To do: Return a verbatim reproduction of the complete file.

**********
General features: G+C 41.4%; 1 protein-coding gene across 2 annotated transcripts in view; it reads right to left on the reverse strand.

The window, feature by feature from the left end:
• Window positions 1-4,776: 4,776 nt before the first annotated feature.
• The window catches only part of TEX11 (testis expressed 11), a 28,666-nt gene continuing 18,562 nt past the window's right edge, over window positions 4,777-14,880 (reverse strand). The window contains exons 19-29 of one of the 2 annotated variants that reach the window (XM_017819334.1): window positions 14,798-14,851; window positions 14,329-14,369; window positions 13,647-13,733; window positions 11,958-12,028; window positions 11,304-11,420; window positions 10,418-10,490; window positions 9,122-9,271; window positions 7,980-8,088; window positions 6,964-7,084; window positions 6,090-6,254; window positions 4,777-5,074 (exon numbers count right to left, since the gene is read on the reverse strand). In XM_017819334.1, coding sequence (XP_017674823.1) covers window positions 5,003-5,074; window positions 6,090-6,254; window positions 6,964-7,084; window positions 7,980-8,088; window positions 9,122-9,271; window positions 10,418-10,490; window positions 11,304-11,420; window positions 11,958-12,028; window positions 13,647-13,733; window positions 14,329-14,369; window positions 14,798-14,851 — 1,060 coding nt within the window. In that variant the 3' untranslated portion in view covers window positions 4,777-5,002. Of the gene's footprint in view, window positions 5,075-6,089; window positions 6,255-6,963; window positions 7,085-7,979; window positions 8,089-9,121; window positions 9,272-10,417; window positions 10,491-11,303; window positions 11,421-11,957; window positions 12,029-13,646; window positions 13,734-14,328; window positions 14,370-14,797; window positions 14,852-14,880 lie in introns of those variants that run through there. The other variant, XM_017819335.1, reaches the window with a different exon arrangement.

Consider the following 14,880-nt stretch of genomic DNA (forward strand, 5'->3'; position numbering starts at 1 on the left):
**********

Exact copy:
General features: G+C 41.4%; 1 protein-coding gene across 2 annotated transcripts in view; it reads right to left on the reverse strand.

The window, feature by feature from the left end:
• Window positions 1-4,776: 4,776 nt before the first annotated feature.
• The window catches only part of TEX11 (testis expressed 11), a 28,666-nt gene continuing 18,562 nt past the window's right edge, over window positions 4,777-14,880 (reverse strand). The window contains exons 19-29 of one of the 2 annotated variants that reach the window (XM_017819334.1): window positions 14,798-14,851; window positions 14,329-14,369; window positions 13,647-13,733; window positions 11,958-12,028; window positions 11,304-11,420; window positions 10,418-10,490; window positions 9,122-9,271; window positions 7,980-8,088; window positions 6,964-7,084; window positions 6,090-6,254; window positions 4,777-5,074 (exon numbers count right to left, since the gene is read on the reverse strand). In XM_017819334.1, coding sequence (XP_017674823.1) covers window positions 5,003-5,074; window positions 6,090-6,254; window positions 6,964-7,084; window positions 7,980-8,088; window positions 9,122-9,271; window positions 10,418-10,490; window positions 11,304-11,420; window positions 11,958-12,028; window positions 13,647-13,733; window positions 14,329-14,369; window positions 14,798-14,851 — 1,060 coding nt within the window. In that variant the 3' untranslated portion in view covers window positions 4,777-5,002. Of the gene's footprint in view, window positions 5,075-6,089; window positions 6,255-6,963; window positions 7,085-7,979; window positions 8,089-9,121; window positions 9,272-10,417; window positions 10,491-11,303; window positions 11,421-11,957; window positions 12,029-13,646; window positions 13,734-14,328; window positions 14,370-14,797; window positions 14,852-14,880 lie in introns of those variants that run through there. The other variant, XM_017819335.1, reaches the window with a different exon arrangement.

Consider the following 14,880-nt stretch of genomic DNA (forward strand, 5'->3'; position numbering starts at 1 on the left):